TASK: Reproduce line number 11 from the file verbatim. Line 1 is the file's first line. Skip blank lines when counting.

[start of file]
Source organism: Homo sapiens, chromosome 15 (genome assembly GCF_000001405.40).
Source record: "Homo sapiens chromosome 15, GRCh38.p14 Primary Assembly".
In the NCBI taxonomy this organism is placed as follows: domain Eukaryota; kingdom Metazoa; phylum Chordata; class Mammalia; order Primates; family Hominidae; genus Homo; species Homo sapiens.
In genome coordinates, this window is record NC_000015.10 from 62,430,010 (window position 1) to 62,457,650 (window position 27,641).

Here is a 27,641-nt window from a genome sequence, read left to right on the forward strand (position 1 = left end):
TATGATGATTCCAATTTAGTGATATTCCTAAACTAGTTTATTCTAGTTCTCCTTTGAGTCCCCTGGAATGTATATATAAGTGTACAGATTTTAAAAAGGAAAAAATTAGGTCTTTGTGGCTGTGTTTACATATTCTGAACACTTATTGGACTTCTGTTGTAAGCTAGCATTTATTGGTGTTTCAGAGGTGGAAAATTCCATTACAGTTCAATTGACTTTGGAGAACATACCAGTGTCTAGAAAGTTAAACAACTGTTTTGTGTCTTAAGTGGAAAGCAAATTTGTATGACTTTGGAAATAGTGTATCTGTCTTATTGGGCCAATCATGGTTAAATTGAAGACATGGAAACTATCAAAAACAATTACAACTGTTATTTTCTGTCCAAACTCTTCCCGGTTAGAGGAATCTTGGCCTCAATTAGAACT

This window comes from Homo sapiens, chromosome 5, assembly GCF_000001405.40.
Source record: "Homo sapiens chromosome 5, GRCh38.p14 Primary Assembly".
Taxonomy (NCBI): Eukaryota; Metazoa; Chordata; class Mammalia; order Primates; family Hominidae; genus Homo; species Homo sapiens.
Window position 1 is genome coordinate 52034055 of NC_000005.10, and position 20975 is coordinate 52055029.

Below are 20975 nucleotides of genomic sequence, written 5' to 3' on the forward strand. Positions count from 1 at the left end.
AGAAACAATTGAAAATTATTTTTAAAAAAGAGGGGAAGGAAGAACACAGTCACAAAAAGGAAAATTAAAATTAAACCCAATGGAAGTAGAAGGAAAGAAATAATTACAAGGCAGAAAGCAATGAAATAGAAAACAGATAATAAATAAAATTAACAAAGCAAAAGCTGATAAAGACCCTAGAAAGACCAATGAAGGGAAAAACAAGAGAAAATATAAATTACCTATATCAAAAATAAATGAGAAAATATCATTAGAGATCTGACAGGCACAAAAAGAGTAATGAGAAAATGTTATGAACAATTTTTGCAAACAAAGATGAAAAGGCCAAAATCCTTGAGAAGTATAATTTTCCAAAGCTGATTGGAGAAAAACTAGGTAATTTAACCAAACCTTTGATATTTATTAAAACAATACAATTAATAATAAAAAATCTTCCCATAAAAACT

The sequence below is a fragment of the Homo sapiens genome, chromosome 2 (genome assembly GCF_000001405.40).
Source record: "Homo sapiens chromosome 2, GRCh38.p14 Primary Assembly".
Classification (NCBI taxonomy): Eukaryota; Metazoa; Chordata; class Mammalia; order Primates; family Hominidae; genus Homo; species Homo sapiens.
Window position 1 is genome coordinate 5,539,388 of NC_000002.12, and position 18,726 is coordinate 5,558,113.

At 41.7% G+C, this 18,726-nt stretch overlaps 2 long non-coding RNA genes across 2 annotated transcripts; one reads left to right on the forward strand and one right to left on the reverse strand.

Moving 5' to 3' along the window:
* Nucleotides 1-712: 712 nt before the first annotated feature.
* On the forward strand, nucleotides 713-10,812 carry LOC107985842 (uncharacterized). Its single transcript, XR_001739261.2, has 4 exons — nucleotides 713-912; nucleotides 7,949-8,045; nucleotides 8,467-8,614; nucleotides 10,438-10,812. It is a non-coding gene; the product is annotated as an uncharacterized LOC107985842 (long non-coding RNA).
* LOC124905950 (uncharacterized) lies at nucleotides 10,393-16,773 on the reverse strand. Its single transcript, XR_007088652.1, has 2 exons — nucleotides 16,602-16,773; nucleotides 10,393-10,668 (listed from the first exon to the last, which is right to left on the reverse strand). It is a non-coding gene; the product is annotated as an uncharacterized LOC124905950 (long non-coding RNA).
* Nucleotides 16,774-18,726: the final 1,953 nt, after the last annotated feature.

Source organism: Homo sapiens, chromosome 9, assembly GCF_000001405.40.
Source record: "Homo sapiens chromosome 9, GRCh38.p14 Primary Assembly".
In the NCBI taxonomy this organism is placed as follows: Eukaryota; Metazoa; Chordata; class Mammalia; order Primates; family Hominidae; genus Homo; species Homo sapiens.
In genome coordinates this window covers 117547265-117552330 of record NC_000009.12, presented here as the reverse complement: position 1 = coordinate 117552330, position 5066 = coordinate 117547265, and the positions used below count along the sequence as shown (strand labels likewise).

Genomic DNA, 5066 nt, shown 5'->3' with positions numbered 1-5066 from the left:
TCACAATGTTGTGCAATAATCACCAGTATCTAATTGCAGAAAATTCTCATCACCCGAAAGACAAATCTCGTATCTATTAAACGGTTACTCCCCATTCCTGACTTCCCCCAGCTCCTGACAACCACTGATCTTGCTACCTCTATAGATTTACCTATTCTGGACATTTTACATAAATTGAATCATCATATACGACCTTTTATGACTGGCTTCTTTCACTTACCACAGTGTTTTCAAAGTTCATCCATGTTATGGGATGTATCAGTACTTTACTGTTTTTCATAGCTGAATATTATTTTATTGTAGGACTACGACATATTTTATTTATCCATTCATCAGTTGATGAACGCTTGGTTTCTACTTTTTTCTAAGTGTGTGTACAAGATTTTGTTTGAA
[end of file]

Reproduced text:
Below are 20975 nucleotides of genomic sequence, written 5' to 3' on the forward strand. Positions count from 1 at the left end.